It seems like this is another example of Apple having great star power, but not knowing how to use it.

“The Cellar” has all of these elements, but it doesn’t seem to know what to prioritize in its short run time. While the episode is mostly a love story between Sam and Evelyn, there is only one romantic scene between the two. Much of the plot is dedicated to Sam building a barn to pay for a barometer in between making out with Evelyn. The result is a romance that feels like it was created out of necessity, not out of genuine feelings between the characters. The plot does have a bit of a twist near the middle of the episode, but even then it mostly features Sam waiting for the weather to change.

This may not have been so bad if the characters were more interesting, but here the story also lacks. Sam is portrayed as your typical shiftless millennial: unwilling to commit to a relationship and unsure of what he wants out of life until he meets Evelyn. 

Evelyn is basically a landlocked Rose DeWitt Bukater: a woman in the early 20th century who is stifled by society’s constraints and is being forced into marriage for money. She even has a mother who is obsessed with propriety and a fiance who is… well, he’s not really portrayed as abusive, seeing as he only acts like a jerk when he finds out she was cheating on him. In fact, he barely figures into the story at all. I guess we’re not supposed to like him because he’s a member of the temperance movement.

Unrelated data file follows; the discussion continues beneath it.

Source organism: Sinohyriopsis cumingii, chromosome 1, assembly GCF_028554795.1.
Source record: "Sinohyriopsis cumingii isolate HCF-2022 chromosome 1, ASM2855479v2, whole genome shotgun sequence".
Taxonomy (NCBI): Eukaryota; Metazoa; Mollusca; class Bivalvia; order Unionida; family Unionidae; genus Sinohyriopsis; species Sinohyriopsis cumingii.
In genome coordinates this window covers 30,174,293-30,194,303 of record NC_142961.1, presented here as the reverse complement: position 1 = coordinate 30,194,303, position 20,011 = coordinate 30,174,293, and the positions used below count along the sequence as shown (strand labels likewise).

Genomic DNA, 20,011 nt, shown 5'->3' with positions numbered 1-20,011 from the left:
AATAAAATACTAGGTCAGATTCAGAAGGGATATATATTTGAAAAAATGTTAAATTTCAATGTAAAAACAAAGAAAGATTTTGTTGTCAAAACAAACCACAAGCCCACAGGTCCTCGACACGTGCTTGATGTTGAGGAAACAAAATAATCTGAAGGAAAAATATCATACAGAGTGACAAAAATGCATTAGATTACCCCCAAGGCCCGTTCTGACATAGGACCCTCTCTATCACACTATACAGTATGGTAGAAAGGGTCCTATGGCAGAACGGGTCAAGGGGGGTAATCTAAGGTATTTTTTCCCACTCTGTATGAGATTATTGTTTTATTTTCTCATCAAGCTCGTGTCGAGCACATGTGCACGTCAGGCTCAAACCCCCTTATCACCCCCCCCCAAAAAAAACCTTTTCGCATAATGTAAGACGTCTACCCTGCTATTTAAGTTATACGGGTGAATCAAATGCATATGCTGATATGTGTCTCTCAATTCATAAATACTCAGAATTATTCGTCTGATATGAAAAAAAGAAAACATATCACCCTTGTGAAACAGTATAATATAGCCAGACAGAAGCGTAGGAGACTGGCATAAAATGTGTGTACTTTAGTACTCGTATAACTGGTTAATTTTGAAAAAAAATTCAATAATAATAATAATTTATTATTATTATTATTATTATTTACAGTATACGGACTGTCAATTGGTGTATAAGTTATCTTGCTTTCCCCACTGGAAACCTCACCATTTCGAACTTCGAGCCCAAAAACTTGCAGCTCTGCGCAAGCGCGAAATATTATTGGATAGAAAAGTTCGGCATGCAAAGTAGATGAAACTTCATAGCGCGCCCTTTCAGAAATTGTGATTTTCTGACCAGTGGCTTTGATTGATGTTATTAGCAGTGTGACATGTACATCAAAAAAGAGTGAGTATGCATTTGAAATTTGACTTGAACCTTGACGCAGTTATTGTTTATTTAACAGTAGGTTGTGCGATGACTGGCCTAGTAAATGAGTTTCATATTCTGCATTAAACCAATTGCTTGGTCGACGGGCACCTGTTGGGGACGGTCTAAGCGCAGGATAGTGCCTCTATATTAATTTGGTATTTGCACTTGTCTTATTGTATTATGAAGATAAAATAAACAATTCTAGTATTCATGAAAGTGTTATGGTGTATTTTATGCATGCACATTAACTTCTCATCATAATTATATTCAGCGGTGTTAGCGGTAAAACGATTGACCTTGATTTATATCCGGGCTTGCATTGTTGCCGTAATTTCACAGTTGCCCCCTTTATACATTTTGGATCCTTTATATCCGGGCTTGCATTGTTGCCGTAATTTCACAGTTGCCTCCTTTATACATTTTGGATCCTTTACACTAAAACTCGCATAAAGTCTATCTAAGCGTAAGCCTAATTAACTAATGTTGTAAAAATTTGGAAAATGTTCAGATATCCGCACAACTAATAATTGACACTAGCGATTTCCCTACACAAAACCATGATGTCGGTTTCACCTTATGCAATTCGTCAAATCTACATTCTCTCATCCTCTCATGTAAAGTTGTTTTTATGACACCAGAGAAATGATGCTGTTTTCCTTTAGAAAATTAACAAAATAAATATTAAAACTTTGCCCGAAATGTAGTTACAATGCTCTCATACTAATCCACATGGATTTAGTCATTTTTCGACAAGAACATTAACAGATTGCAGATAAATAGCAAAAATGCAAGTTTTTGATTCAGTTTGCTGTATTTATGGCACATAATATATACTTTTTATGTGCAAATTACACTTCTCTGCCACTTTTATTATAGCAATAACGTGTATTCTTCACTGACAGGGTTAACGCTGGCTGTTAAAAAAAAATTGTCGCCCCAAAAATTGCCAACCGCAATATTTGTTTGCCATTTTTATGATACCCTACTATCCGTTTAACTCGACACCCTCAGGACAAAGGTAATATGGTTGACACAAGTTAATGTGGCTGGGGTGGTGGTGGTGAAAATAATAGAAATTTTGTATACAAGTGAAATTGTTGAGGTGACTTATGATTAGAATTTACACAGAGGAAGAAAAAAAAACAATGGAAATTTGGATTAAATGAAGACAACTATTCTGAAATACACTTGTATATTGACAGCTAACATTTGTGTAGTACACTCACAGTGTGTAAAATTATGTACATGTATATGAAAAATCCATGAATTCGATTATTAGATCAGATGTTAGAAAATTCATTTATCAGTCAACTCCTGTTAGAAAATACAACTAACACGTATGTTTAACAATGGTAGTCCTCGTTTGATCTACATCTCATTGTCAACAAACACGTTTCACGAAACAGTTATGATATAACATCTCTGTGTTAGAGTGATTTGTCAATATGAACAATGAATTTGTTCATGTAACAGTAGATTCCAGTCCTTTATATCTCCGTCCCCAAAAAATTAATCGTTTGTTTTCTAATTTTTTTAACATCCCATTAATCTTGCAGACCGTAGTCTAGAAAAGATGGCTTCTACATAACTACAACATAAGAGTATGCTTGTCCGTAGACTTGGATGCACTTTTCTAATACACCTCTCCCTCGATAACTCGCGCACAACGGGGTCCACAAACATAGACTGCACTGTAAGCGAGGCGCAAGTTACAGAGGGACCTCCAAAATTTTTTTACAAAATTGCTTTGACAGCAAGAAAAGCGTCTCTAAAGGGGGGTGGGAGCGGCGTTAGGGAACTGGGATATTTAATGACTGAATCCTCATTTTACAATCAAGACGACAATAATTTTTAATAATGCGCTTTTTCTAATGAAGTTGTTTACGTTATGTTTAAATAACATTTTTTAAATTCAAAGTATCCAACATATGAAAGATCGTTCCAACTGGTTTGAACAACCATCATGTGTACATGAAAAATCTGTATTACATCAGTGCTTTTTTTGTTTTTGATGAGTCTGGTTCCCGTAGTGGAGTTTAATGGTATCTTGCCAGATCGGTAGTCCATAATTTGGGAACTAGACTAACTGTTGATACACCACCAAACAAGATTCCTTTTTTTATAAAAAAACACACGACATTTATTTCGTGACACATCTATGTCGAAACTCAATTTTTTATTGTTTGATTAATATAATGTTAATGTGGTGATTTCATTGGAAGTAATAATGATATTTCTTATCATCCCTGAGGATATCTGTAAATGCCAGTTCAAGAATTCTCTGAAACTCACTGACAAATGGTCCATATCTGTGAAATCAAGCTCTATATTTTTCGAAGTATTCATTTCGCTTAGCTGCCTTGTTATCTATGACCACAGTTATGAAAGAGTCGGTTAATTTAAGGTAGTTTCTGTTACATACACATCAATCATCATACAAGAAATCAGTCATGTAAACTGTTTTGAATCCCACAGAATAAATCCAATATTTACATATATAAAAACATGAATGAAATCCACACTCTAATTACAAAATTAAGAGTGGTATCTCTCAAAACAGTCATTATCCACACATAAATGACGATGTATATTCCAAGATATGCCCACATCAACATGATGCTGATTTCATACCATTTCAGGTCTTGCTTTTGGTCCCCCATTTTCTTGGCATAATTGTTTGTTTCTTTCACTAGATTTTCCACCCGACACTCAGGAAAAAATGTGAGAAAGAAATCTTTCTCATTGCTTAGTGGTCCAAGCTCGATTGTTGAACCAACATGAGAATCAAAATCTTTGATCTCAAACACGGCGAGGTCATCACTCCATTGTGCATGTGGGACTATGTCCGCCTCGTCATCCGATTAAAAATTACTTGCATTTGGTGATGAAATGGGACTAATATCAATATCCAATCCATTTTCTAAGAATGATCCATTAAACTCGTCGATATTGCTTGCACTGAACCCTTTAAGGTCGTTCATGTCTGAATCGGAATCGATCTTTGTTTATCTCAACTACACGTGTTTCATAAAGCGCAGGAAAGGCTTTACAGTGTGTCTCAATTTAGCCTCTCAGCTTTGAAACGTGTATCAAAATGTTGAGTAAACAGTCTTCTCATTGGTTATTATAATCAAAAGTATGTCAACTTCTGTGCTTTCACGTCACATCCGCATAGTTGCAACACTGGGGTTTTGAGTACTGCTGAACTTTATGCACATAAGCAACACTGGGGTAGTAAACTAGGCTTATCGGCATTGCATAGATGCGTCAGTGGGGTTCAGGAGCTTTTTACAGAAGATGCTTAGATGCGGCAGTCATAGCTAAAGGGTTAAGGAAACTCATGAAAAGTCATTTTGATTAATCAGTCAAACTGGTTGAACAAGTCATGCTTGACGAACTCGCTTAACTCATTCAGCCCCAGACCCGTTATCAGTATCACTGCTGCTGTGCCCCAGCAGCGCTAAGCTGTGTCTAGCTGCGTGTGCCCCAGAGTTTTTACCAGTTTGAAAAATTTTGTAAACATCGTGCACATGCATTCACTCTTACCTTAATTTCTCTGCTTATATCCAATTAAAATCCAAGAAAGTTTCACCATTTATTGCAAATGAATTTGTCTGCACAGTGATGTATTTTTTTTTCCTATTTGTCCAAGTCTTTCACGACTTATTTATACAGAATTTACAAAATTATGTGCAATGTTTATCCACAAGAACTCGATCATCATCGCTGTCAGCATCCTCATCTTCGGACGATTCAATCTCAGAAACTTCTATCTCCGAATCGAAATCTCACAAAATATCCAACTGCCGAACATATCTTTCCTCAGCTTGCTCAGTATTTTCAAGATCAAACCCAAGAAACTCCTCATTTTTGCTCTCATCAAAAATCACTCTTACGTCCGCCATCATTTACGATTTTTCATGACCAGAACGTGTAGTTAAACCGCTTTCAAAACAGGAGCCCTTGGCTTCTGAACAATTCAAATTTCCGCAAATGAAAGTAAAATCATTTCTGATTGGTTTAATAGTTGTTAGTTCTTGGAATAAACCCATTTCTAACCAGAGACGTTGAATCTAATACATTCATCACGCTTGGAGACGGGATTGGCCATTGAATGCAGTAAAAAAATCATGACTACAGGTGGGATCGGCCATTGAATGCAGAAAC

Amazing Stories
Victoria Pedretti in “Amazing Stories,” premiering March 6 on Apple TV+.

The underdeveloped characters lead to underdeveloped performances. Everyone is serviceable in their roles, and O’Brien and Pedretti have decent chemistry together. Still, none of the principal cast has much need to stretch their talents and the supporting cast’s performances often delve into the cliched.  

This isn’t to say that this story couldn’t have worked. If the couple had more scenes of them developing a romance over time it would have been more engaging. As is, the pair fall in love over the course of one evening in a speakeasy where they spend more time dancing and singing than having a conversation. 

The method of time travel (drops in barometric pressure) also presents a problem in the plot. While the concept is novel (indeed, the only novel idea in the story), it also strips the characters of agency. There’s no way for Sam to take action on getting back, he can only wait for the weather to change. While the characters’ lack of agency does give the episode a little pathos, it doesn’t make it more interesting to watch. 

It’s hard to judge an anthology series on just one episode. For all I know, this could be the only dud in the entire series. However, with Apple TV+’s track record of mediocre content, every episode needs to be spectacular if Apple wants to convince viewers to choose their service in an oversaturated market. 

Amazing Stories delivers tales of supernatural intrigue on Apple TV+ March 6th.

Amazing Stories Trailer: